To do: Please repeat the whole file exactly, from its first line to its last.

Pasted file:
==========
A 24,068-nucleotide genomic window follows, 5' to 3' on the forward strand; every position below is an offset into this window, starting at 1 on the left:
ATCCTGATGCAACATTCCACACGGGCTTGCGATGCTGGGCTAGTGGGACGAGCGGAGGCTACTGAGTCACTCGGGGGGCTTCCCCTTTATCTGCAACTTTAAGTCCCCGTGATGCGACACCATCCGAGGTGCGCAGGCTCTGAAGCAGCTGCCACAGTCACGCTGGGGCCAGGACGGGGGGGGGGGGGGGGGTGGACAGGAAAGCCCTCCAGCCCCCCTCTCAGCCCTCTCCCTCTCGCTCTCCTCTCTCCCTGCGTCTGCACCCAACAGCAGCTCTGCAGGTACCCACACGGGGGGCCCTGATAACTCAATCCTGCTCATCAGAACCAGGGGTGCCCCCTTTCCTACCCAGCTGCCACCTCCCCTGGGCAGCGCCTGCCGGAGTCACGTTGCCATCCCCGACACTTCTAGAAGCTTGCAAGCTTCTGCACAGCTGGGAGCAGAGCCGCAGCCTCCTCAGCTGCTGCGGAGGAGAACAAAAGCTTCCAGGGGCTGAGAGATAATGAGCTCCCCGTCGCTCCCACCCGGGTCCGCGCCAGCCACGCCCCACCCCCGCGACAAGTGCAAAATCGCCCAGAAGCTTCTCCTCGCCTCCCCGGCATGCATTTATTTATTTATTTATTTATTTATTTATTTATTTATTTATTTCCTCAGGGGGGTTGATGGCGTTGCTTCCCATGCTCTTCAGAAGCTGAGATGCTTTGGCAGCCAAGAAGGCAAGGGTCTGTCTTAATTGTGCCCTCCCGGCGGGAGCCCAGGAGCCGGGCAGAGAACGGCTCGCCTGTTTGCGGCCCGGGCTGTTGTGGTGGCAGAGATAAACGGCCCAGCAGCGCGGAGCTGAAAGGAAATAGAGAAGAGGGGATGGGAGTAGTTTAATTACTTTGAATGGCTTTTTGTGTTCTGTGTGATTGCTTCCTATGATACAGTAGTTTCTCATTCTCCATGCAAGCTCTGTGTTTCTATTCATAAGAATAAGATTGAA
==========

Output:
A 24,068-nucleotide genomic window follows, 5' to 3' on the forward strand; every position below is an offset into this window, starting at 1 on the left:
ATCCTGATGCAACATTCCACACGGGCTTGCGATGCTGGGCTAGTGGGACGAGCGGAGGCTACTGAGTCACTCGGGGGGCTTCCCCTTTATCTGCAACTTTAAGTCCCCGTGATGCGACACCATCCGAGGTGCGCAGGCTCTGAAGCAGCTGCCACAGTCACGCTGGGGCCAGGACGGGGGGGGGGGGGGGGGTGGACAGGAAAGCCCTCCAGCCCCCCTCTCAGCCCTCTCCCTCTCGCTCTCCTCTCTCCCTGCGTCTGCACCCAACAGCAGCTCTGCAGGTACCCACACGGGGGGCCCTGATAACTCAATCCTGCTCATCAGAACCAGGGGTGCCCCCTTTCCTACCCAGCTGCCACCTCCCCTGGGCAGCGCCTGCCGGAGTCACGTTGCCATCCCCGACACTTCTAGAAGCTTGCAAGCTTCTGCACAGCTGGGAGCAGAGCCGCAGCCTCCTCAGCTGCTGCGGAGGAGAACAAAAGCTTCCAGGGGCTGAGAGATAATGAGCTCCCCGTCGCTCCCACCCGGGTCCGCGCCAGCCACGCCCCACCCCCGCGACAAGTGCAAAATCGCCCAGAAGCTTCTCCTCGCCTCCCCGGCATGCATTTATTTATTTATTTATTTATTTATTTATTTATTTATTTATTTCCTCAGGGGGGTTGATGGCGTTGCTTCCCATGCTCTTCAGAAGCTGAGATGCTTTGGCAGCCAAGAAGGCAAGGGTCTGTCTTAATTGTGCCCTCCCGGCGGGAGCCCAGGAGCCGGGCAGAGAACGGCTCGCCTGTTTGCGGCCCGGGCTGTTGTGGTGGCAGAGATAAACGGCCCAGCAGCGCGGAGCTGAAAGGAAATAGAGAAGAGGGGATGGGAGTAGTTTAATTACTTTGAATGGCTTTTTGTGTTCTGTGTGATTGCTTCCTATGATACAGTAGTTTCTCATTCTCCATGCAAGCTCTGTGTTTCTATTCATAAGAATAAGATTGAA